Impact of interval running on joints

One week on from graduation, I tried my first interval run, mixing bursts of fast (for me) running with walking until I got my breathing back under control. It was noticeable how much harder this was on knees, hips, ankle. At 58 years old I have regularly noticed transient stiffness after running (wears off after you move a bit) before but have not experienced anything like this before. Will see how I am tomorrow before deciding if/when to repeat the idea.


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13 Replies

  • Be careful, trying run faster didn't work for me. Now waiting get over injury

  • I had the same trouble. As I'm never going to be entering races, I have decided my bod is not built for speed but distance, so will not be doing speed intervals again!

  • Thanks both of you, I will try again (carefully), but may decide to stick with gentle pootling

  • Was this with Laura? I tried this on Tues and found it alright - don't think I can have been doing it properly. Will try a longer, slower run tomorrow - see if I can still run for 30 mins or 5k. Wind from Siberia they say for the next week Brrrrrr. Hope you recover. :)

  • I warmed up, then used W1 format substituting a gentle run for the 5 minute brisk walk at the start and then fast runs / brisk walks.

  • At 59, I have experienced similar effects. The main thing with trying to run faster, especially for us more mature runners, is to not lengthen the stride too much, as this puts a lot more strain on just about everything. Try to increase your cadence, ie. the number of strides per minute and keep your footfall under your body, not out in front. I still ache after a hard run, but this will lessen as your body gets used to it. Keep it up, it is worth it, but don't push too hard.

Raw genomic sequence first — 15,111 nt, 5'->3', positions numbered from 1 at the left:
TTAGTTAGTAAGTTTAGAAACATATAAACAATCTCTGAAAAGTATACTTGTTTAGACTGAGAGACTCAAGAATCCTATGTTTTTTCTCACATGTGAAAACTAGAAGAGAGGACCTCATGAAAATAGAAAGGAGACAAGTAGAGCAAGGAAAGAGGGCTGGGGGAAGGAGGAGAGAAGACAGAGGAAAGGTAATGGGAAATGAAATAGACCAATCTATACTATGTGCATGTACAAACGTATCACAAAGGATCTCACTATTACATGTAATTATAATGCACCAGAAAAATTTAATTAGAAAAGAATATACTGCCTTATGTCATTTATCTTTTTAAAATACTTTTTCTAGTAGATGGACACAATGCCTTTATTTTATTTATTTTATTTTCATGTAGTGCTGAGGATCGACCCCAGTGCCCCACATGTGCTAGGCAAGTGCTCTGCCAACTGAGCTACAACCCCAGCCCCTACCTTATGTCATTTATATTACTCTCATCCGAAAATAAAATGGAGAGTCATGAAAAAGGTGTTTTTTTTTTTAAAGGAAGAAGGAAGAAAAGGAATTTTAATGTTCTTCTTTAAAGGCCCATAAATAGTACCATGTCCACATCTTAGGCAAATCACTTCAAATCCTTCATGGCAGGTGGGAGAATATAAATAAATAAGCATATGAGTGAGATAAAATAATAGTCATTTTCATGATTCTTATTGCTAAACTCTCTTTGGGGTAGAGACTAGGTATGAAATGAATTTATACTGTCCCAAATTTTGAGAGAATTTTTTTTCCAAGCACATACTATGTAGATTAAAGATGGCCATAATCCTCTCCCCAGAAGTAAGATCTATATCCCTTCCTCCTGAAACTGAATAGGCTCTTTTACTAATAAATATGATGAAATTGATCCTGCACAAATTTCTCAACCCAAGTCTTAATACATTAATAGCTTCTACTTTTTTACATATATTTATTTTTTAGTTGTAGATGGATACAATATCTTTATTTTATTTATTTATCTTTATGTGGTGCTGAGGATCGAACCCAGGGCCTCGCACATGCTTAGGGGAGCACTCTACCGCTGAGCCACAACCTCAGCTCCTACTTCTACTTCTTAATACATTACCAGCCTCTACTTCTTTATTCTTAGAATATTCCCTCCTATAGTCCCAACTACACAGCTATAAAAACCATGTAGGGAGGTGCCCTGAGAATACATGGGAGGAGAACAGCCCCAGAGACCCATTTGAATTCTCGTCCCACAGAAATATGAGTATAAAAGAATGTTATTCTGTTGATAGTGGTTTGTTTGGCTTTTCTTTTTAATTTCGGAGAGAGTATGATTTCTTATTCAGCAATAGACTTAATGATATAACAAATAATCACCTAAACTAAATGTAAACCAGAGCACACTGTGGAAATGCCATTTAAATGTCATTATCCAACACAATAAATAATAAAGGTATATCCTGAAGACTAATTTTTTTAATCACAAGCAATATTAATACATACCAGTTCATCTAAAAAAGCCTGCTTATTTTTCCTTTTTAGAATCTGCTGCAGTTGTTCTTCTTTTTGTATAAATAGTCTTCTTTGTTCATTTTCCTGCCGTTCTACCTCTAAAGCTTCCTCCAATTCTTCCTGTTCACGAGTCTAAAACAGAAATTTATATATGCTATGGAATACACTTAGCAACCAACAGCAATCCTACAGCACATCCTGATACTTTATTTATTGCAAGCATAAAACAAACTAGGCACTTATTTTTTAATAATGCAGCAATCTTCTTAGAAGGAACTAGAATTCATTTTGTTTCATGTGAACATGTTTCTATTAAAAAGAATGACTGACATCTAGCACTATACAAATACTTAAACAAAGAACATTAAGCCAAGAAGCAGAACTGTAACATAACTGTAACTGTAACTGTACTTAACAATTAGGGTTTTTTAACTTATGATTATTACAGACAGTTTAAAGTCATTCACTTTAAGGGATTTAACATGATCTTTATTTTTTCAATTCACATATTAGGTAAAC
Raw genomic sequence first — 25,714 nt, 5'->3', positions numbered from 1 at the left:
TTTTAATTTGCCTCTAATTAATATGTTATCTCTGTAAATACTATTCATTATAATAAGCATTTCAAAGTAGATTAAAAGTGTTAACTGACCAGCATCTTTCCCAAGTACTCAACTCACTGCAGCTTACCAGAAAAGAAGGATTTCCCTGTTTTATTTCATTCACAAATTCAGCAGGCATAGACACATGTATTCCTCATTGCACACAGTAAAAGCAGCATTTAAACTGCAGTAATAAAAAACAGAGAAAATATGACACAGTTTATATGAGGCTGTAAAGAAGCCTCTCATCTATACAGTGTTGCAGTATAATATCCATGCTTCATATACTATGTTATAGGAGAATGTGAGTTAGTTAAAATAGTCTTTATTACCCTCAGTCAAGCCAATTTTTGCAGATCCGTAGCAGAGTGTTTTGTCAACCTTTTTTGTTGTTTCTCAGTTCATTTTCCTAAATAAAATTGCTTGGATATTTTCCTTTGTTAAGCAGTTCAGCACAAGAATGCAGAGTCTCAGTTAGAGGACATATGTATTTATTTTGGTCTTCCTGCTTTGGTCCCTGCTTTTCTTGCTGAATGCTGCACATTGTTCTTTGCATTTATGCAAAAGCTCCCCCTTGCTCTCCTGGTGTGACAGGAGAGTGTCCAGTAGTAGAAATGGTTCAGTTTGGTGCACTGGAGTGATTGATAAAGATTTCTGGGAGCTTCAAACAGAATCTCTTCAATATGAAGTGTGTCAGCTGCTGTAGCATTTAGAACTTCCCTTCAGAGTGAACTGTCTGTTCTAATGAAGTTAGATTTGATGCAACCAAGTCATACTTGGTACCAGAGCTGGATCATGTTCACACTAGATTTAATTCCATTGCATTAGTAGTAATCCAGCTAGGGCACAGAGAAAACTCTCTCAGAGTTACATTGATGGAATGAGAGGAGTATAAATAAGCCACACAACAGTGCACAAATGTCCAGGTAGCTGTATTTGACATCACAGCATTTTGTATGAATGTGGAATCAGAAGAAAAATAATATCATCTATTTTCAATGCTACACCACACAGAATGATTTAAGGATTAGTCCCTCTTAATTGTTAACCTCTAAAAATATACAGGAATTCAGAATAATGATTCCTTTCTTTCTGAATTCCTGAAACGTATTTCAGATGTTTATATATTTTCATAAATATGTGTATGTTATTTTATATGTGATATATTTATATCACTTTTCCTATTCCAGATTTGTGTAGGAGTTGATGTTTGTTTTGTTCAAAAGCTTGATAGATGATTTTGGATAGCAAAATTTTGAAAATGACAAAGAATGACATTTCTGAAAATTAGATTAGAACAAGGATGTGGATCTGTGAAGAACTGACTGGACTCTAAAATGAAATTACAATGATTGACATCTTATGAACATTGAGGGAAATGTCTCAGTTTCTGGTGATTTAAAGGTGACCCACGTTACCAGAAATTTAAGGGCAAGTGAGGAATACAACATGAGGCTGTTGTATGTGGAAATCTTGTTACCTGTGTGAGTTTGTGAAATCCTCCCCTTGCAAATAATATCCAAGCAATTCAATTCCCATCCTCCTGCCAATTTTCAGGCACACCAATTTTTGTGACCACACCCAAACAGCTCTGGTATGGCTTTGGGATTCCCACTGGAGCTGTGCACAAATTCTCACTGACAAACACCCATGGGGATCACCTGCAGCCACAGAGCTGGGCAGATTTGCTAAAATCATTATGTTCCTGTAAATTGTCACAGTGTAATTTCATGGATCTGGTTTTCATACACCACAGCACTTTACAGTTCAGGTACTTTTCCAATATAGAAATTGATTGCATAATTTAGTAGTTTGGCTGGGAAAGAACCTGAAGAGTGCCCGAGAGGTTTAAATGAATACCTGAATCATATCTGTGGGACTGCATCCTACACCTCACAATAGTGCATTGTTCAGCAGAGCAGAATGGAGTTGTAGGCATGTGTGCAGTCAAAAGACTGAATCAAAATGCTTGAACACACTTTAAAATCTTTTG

• That's very helpful. I had assumed the key (as I have short legs for my height and am only 5'4" anyway) was to try to lengthen stride as well as cadence. Thankfully no long lasting nasty after effects.

  • I've been trying this too. Walk/running a bit faster and when I reach 5k, doing a slow run for another few minutes. I've had the same niggles - aching calfs - aching thighs, but they go after a day and don't recur. So be careful, but carry on.

  • I think 5k and faster running are not good bed fellows for me. Today was the shortest total distance I have run since about week 3!

  • try running a little further, rather than faster then? I think it was Ian who said running further will automatically allow you to run faster anyway.

  • It takes a while for your body to get used to the new level of exertion being placed on it. You can expect to feel it after a tough session. you will usually recover by the following day. You may feel stiff legged the following morning though. It takes quite some time to to build yourself up which is why so many folks start circuit training and such

  • You may get on better with the NHS C25K+ sessions, or I particularly like Audiofuel's short Pyramid 180 session (that was where I first got the 'take shorter steps' tip)

    I agree with Misswobble. After one session of doing something different it is probably unwise to draw definitive conclusions. However, I certainly do find it rather hard on my body and especially joints. That will partly be about surfaces (finding yourself in dense wood when you are supposed to be in a fast section doesn't work BTDT) Some strength and flexibility work of your choice will help

    Bear in mind that early C25K *is* intervals and we know what magic they work. I do feel that for me they give a real boost to weight loss, and although my stats look as though nothing is happpening, I do think they helped edge up my speed. But I don't do them often!

  • Thank you

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